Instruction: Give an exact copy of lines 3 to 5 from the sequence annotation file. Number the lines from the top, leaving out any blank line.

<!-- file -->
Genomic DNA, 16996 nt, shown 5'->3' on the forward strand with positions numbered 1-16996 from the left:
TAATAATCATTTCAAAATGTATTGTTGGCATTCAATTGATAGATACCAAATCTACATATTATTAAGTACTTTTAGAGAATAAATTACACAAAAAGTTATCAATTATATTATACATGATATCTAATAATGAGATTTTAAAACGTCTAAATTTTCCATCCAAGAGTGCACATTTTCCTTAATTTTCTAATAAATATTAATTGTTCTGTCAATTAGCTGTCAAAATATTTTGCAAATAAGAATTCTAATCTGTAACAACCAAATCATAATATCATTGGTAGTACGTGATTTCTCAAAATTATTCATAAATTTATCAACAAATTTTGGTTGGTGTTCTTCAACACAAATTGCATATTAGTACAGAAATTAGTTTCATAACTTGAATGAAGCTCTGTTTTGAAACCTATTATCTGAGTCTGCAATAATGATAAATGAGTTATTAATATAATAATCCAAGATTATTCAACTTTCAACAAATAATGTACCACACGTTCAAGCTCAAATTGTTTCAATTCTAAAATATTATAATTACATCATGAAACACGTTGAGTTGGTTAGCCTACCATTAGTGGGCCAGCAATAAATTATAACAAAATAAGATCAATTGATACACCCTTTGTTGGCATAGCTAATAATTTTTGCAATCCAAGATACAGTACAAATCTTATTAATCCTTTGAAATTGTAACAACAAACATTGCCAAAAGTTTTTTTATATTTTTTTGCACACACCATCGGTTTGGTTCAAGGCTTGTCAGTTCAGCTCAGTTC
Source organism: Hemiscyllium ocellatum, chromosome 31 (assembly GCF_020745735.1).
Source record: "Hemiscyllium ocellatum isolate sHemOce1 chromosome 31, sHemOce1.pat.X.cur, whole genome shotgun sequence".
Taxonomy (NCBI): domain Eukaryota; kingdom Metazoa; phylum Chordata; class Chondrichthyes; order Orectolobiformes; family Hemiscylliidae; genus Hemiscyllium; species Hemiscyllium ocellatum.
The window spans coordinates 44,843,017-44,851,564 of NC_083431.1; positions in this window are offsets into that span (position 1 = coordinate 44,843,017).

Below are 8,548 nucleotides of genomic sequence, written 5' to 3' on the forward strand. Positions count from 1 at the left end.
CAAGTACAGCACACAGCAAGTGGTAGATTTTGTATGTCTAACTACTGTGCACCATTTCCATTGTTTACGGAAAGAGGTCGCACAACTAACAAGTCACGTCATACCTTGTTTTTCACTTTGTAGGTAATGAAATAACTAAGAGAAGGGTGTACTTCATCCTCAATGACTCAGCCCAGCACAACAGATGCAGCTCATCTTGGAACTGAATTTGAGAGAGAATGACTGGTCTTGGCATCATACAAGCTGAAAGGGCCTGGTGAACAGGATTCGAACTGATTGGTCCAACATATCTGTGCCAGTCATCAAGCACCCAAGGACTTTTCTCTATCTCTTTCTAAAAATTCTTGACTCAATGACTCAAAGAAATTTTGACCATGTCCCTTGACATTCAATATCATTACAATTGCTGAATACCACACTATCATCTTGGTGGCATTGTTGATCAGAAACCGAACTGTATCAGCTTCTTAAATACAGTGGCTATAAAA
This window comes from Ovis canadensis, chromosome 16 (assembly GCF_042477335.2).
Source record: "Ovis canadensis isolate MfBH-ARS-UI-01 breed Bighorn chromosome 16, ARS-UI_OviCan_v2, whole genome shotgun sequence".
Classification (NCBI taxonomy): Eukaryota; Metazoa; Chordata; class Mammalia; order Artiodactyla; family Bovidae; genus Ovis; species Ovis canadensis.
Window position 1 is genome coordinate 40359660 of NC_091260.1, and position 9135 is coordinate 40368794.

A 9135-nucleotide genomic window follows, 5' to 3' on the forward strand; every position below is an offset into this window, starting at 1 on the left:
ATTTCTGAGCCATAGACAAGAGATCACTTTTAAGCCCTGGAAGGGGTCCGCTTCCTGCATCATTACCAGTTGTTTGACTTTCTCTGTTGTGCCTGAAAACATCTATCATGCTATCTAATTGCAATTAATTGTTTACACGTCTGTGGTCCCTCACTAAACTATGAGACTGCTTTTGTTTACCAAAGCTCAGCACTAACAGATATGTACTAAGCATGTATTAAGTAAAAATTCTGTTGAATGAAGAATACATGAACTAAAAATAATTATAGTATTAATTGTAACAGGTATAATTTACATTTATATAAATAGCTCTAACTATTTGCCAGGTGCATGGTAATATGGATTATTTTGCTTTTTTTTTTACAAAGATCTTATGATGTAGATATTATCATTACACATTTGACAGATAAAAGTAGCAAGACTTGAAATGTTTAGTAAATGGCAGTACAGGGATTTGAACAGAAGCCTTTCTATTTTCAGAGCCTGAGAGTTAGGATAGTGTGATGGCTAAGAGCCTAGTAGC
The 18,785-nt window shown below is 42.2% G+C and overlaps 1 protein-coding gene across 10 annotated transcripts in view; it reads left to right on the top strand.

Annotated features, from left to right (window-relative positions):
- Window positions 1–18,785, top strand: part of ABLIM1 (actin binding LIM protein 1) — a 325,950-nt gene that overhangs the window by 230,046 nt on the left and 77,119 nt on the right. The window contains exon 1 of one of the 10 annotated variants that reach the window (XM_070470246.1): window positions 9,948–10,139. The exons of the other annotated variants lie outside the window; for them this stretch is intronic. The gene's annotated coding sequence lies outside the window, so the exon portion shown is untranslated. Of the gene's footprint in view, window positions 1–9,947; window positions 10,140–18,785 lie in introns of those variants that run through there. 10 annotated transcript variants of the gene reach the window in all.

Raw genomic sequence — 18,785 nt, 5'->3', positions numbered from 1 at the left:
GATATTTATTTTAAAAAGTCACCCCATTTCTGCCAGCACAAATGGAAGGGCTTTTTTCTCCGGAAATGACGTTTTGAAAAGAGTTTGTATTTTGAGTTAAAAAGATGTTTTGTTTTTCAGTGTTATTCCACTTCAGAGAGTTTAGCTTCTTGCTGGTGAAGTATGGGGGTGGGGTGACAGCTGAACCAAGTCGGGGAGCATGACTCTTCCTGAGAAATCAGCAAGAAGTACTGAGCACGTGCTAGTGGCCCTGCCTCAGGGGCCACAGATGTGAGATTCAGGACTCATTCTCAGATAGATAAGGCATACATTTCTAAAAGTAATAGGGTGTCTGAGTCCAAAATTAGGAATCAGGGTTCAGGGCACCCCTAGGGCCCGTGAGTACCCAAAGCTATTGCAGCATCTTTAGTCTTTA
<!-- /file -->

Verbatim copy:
Source organism: Hemiscyllium ocellatum, chromosome 31 (assembly GCF_020745735.1).
Source record: "Hemiscyllium ocellatum isolate sHemOce1 chromosome 31, sHemOce1.pat.X.cur, whole genome shotgun sequence".
Taxonomy (NCBI): domain Eukaryota; kingdom Metazoa; phylum Chordata; class Chondrichthyes; order Orectolobiformes; family Hemiscylliidae; genus Hemiscyllium; species Hemiscyllium ocellatum.